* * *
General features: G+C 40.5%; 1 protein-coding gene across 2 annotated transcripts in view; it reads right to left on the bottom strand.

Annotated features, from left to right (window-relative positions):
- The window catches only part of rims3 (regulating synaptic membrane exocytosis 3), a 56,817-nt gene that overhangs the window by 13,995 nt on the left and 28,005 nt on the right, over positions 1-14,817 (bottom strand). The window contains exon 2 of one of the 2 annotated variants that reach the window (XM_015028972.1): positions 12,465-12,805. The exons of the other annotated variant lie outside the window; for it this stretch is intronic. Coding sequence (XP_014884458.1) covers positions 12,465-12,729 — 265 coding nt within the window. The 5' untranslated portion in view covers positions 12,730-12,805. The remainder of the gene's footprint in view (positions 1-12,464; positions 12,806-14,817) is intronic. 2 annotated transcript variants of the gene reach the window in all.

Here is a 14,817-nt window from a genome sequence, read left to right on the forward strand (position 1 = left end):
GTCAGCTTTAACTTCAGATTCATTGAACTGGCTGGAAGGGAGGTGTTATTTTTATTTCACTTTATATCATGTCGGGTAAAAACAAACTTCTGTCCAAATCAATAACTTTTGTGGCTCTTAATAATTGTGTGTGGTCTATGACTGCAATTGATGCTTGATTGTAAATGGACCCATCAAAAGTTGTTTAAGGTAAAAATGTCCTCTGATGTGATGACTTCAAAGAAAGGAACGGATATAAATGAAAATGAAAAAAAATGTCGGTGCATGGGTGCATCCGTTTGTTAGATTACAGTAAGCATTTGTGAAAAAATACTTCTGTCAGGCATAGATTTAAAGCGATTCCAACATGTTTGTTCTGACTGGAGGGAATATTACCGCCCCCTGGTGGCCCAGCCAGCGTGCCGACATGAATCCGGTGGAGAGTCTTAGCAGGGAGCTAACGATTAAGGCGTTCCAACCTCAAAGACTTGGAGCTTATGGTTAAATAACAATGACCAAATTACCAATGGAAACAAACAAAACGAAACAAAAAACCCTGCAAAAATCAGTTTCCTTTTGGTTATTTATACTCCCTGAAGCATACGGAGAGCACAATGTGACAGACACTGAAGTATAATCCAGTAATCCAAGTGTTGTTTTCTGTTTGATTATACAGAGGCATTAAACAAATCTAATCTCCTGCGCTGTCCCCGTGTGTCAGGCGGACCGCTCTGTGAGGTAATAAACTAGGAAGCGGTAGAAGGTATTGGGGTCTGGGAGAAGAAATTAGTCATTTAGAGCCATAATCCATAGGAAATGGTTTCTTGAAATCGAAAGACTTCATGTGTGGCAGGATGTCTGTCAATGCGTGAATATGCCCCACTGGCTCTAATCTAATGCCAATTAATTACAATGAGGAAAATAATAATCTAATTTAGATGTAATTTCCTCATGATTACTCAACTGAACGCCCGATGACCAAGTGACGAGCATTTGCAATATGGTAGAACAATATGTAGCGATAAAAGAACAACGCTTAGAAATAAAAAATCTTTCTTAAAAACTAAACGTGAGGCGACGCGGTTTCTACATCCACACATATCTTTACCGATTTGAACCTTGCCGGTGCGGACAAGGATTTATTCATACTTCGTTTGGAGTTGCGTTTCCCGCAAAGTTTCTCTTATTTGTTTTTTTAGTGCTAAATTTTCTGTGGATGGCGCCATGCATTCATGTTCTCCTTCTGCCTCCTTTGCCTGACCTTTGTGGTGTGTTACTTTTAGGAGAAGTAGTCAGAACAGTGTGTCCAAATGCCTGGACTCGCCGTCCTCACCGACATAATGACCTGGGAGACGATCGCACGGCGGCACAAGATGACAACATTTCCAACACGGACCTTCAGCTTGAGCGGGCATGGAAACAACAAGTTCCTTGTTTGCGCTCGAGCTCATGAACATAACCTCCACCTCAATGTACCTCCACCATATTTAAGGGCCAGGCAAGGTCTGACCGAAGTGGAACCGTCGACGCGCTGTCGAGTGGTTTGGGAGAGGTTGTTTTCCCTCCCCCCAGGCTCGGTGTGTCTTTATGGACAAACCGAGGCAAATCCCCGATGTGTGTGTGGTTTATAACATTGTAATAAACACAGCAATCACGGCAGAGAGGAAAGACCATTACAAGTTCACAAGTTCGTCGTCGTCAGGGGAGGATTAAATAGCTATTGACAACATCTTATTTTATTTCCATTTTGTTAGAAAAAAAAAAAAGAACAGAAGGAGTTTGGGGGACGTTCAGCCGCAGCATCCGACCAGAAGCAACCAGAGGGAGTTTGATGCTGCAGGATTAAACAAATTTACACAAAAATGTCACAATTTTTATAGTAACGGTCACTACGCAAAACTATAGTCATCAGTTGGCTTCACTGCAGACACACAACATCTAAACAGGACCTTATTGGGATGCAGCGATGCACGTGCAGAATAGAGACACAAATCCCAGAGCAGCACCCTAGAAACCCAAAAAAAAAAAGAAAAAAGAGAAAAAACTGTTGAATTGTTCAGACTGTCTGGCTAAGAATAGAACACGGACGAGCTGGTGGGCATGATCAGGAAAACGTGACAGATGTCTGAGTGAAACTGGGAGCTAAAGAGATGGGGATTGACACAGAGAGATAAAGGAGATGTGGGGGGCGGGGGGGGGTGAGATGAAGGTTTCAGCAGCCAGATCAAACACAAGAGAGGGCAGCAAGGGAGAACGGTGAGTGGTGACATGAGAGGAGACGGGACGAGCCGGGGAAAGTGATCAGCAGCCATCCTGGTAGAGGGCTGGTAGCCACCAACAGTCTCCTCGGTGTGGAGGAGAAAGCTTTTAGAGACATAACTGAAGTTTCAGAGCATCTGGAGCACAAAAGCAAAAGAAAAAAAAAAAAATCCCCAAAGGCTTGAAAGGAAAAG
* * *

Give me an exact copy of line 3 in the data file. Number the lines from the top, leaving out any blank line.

- The window catches only part of rims3 (regulating synaptic membrane exocytosis 3), a 56,817-nt gene that overhangs the window by 13,995 nt on the left and 28,005 nt on the right, over positions 1-14,817 (bottom strand). The window contains exon 2 of one of the 2 annotated variants that reach the window (XM_015028972.1): positions 12,465-12,805. The exons of the other annotated variant lie outside the window; for it this stretch is intronic. Coding sequence (XP_014884458.1) covers positions 12,465-12,729 — 265 coding nt within the window. The 5' untranslated portion in view covers positions 12,730-12,805. The remainder of the gene's footprint in view (positions 1-12,464; positions 12,806-14,817) is intronic. 2 annotated transcript variants of the gene reach the window in all.